Matthew Graham

Matthew Graham's picture

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Postgraduate research student at University of Edinburgh

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My interest in hillwalking and the outdoors more generally stems from days spent walking with my family, and particularly my dad and brother, as a child and teenager. Coming from Newcastle and having family in Middlesbrough, both the North Yorkshire Moors and Northumberland were in easy reach, with we also indulging in the the occasional trip further afield to the Lake District and the Scotland. After brief trips to the North West Highlands and the Lake District formed the main highlights to a pre-university gap-year largely spent sitting in front of a computer working in an engineering consultancy, I came to Cambridge with the vague intention of pursuing hillwalking more seriously.

I joined the university hillwalking club in my first year and very quickly my vague intention progressed to a full blown passion for the mountains. In the following four years I spent many enjoyable days walking amongst hills and mountains of varying stature. As well as regular trips to UK's upland regions, particularly the Lakes and Snowdonia, I gained my first Alpine mountaineering experience with trips to the Arolla region in the Swiss Alps in 2010 and to the Ecrins National Park in France 2011.

Although I was initially a little apprehensive when Dave asked if I'd be interested in joining the expedition, I'm very glad I overcame those doubts and got involved in what turned out to be such an amazing experience. Although the organisational challenge of preparing to spend over two weeks self supported in such a remote region did at times feel a little overwhelming, thanks in no small part to Dave's excellent leadership and the commitment of all the team members, we did somehow manage to get everything done largely without hitches. I remember setting off for Heathrow for our outwards flight feeling a sense of achievement of having got even that far!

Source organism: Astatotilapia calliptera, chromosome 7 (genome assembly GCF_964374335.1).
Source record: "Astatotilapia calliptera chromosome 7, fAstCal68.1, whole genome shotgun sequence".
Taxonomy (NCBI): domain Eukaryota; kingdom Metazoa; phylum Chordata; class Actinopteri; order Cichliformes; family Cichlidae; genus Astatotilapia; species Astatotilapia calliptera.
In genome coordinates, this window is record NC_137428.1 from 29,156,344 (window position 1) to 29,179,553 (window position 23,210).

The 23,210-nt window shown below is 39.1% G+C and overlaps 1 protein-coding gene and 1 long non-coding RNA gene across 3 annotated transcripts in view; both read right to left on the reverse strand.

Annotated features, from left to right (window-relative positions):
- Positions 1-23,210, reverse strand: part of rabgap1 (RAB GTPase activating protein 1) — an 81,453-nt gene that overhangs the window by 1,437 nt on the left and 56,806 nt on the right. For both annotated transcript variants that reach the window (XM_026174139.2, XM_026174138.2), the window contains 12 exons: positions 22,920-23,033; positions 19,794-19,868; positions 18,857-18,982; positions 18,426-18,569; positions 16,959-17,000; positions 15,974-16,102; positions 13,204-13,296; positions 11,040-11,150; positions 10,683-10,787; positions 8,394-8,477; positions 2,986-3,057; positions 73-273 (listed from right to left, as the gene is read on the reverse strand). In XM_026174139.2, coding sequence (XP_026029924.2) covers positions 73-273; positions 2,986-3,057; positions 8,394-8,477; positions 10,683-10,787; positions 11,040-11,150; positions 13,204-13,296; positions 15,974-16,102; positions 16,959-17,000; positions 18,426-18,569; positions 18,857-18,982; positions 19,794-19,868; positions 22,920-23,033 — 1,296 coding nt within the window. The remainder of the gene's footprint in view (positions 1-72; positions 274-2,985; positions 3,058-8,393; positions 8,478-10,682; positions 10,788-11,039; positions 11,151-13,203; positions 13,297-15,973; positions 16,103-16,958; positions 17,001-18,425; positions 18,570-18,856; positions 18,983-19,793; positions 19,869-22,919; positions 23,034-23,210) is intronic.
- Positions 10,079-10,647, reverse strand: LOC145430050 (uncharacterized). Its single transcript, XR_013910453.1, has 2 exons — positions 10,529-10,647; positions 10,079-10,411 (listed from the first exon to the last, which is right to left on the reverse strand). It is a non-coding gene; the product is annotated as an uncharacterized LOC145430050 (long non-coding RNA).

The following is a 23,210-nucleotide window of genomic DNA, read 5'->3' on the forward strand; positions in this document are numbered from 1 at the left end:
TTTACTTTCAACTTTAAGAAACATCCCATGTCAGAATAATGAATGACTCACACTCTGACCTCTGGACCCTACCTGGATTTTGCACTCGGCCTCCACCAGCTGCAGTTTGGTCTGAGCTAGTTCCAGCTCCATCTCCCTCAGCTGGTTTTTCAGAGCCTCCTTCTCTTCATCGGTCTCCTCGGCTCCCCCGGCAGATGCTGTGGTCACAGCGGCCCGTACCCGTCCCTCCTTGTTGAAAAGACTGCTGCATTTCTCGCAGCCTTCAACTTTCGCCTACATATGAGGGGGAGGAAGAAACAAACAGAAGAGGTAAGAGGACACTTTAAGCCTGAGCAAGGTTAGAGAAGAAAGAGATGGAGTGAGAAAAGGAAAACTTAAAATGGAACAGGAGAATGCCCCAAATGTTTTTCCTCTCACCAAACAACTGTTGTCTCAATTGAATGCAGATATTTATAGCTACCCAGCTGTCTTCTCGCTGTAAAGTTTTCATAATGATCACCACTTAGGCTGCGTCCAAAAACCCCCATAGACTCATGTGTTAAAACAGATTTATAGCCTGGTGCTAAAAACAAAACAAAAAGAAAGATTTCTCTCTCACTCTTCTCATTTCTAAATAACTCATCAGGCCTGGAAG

The first day we spent in Kyrgyzstan buying supplies in Bishkek was undoubtedly the toughest for me. In Bishkek the combination of the blazing sun beating down on us, lack of sleep and the slight feeling of helplessness at being in a country where you are unable to converse with most people you meet, making for quite a wearing beginning to the trip. The physical demands of the next couple of days were high, with we having to lug all out kit up the valley to our base camp site from our drop-off point at the road head, however for me this was countered by the excitement at this point of actually being among the mountains.

Standing at the top of a mountain with the world spread out around you is always a breathtaking experience, but the remoteness of the peaks we were climbing made the views that bit more spectacular. Summiting the peak we nicknamed the Molar was a particular highlight for me, it's prominent position in the view from base camp having made it a very tempting target. Our post-mountaineering tour around Kyrgyzstan also provided many special memories in particular the warm hospitality of some of the Kyrgyz families we met.

Overall the whole trip was a unforgettable experience, and I am extremely grateful to all my fellow team members for their hard work in making Dave's dream a reality and for their companionship whilst in Kyrgyzstan. I would also like to thank the wide range of organisations and people which provided help, both financial and logistical, in making the expedition such a success.

Having now graduated from my undergraduate engineering degree at Cambridge, I've now moved north of the border to Edinburgh to climb lots of Scottish mountains pursue a PhD in Neuroinformatics. A random selection of non-mountain things I enjoy include making bad origami models, running and reading excessive amounts of fiction.